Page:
Win32.Swen.A, a variant of the Gibe worm, poses as a Microsoft security patch, said Ken Dunham, malicious code intelligence manager at iDefense. It has been intercepted in 66 countries so far, with well over 30,000 interceptions within the first 24 hours noted on public tracking sites. The worm has gained a solid foothold in the US, UK and the Netherlands.
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"What's unique about this is that the older one was written in Visual Basic, and this newer worm is a lot more complicated - it is highly randomised and is written in C," Dunham said, warning that the changes make the worm more difficult to detect and filter out manually.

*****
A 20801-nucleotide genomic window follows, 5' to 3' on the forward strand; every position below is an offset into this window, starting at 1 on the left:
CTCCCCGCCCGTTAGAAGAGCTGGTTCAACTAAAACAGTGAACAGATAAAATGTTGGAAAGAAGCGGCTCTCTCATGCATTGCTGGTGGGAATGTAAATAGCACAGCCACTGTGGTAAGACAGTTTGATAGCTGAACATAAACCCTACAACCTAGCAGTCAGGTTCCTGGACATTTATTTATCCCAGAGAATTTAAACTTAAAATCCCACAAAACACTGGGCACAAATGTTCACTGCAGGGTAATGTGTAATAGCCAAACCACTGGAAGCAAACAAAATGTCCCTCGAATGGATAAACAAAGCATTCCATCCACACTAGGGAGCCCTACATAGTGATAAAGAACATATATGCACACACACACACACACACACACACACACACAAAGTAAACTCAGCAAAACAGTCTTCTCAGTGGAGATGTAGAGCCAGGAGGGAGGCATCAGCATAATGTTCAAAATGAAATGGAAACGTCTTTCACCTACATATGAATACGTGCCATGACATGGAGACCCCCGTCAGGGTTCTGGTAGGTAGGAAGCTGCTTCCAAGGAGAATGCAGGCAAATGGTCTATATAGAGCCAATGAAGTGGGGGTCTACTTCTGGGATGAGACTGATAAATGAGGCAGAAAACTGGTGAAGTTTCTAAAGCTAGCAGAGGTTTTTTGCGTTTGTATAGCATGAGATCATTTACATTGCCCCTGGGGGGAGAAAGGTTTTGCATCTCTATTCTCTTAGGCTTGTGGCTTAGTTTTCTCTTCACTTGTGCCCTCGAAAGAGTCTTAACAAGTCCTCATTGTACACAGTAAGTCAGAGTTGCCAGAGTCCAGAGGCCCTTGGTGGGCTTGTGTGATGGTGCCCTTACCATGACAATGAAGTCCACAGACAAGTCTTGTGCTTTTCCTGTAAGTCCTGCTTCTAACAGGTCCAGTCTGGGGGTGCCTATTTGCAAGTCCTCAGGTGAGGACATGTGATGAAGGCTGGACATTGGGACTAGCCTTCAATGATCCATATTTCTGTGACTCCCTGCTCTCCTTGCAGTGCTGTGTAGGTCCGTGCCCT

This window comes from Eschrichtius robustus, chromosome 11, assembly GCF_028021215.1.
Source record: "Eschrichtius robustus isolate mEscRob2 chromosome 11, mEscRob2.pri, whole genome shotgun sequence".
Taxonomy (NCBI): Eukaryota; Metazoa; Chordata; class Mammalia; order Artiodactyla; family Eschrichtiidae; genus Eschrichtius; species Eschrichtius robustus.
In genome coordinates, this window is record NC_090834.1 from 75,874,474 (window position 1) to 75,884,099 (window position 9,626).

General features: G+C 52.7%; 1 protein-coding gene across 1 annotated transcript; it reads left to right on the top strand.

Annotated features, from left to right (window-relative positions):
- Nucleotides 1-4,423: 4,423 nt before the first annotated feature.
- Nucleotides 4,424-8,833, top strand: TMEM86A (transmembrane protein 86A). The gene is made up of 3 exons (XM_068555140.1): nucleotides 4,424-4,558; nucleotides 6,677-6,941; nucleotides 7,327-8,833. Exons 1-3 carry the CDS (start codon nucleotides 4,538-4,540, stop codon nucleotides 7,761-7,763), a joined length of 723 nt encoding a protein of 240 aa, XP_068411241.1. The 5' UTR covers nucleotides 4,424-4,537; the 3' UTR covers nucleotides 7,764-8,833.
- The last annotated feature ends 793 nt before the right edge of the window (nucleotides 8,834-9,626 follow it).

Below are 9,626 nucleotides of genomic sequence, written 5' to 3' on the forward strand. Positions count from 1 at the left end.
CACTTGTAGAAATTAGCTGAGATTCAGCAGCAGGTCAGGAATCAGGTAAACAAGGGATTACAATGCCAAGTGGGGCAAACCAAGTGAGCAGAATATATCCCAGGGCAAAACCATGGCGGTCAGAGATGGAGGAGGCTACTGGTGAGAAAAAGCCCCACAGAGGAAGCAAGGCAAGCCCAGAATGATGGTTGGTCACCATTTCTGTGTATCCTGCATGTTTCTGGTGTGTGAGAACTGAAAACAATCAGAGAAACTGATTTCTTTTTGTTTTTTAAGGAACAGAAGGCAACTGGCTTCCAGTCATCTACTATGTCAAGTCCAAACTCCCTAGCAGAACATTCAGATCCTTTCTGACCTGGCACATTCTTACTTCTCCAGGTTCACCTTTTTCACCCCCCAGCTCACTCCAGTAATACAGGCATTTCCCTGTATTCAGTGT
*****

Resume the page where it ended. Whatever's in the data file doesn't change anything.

At present, the worm is primarily e-mail based, but Swen can also spread through peer-to-peer and Internet Relay Chat.
"When it's done, it might also display a screen that's very official looking that tells users they may lose functionality of Outlook and Outlook Express unless you fill in certain information like your server name, your POP3, and your account name and password," he said.
"Once that information is submitted, it doesn't go to Microsoft or anybody else other than the attacker. So they're acquiring a wide variety of e-mail information and that sort of thing that they might want to use in a further attack or to further compromise the affected computers."
Helsinki-based security company F-Secure rated the worm as a "Level 2" threat, with the potential for a large number of infections.
Computer Associates, in a statement on its website, gave the Win32.Swen.A worm a "low" rating for destructiveness, but described it as "high" for pervasiveness.Linda Rosencrance writes for Computerworld